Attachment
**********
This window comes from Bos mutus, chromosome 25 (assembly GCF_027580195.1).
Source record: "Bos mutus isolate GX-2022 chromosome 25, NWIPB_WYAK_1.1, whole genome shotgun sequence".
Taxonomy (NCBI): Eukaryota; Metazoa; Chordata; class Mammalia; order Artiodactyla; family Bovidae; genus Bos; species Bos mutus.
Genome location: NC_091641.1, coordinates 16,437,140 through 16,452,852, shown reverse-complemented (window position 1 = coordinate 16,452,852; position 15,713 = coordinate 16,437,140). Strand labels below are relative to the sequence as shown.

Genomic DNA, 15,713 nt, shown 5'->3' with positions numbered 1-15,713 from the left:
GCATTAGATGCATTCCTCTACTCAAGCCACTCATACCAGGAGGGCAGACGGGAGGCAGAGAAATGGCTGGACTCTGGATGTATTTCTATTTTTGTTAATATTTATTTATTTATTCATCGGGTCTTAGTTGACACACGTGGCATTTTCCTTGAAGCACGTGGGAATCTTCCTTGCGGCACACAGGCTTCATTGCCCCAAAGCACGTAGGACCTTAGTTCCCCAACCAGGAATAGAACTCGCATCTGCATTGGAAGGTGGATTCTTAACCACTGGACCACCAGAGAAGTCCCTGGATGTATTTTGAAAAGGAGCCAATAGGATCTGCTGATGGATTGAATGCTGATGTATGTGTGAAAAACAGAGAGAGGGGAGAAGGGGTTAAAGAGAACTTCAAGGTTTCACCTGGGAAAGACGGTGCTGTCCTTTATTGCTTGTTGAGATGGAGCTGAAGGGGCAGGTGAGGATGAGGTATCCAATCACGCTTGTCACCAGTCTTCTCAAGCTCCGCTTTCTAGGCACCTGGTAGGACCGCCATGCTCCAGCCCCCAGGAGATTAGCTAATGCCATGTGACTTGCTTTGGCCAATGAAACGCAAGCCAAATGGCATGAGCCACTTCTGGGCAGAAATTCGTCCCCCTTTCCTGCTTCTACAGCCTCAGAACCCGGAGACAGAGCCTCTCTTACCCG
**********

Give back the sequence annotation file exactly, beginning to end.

This window comes from Bos mutus, chromosome 25 (assembly GCF_027580195.1).
Source record: "Bos mutus isolate GX-2022 chromosome 25, NWIPB_WYAK_1.1, whole genome shotgun sequence".
Taxonomy (NCBI): Eukaryota; Metazoa; Chordata; class Mammalia; order Artiodactyla; family Bovidae; genus Bos; species Bos mutus.
Genome location: NC_091641.1, coordinates 16,437,140 through 16,452,852, shown reverse-complemented (window position 1 = coordinate 16,452,852; position 15,713 = coordinate 16,437,140). Strand labels below are relative to the sequence as shown.

Genomic DNA, 15,713 nt, shown 5'->3' with positions numbered 1-15,713 from the left:
GCATTAGATGCATTCCTCTACTCAAGCCACTCATACCAGGAGGGCAGACGGGAGGCAGAGAAATGGCTGGACTCTGGATGTATTTCTATTTTTGTTAATATTTATTTATTTATTCATCGGGTCTTAGTTGACACACGTGGCATTTTCCTTGAAGCACGTGGGAATCTTCCTTGCGGCACACAGGCTTCATTGCCCCAAAGCACGTAGGACCTTAGTTCCCCAACCAGGAATAGAACTCGCATCTGCATTGGAAGGTGGATTCTTAACCACTGGACCACCAGAGAAGTCCCTGGATGTATTTTGAAAAGGAGCCAATAGGATCTGCTGATGGATTGAATGCTGATGTATGTGTGAAAAACAGAGAGAGGGGAGAAGGGGTTAAAGAGAACTTCAAGGTTTCACCTGGGAAAGACGGTGCTGTCCTTTATTGCTTGTTGAGATGGAGCTGAAGGGGCAGGTGAGGATGAGGTATCCAATCACGCTTGTCACCAGTCTTCTCAAGCTCCGCTTTCTAGGCACCTGGTAGGACCGCCATGCTCCAGCCCCCAGGAGATTAGCTAATGCCATGTGACTTGCTTTGGCCAATGAAACGCAAGCCAAATGGCATGAGCCACTTCTGGGCAGAAATTCGTCCCCCTTTCCTGCTTCTACAGCCTCAGAACCCGGAGACAGAGCCTCTCTTACCCG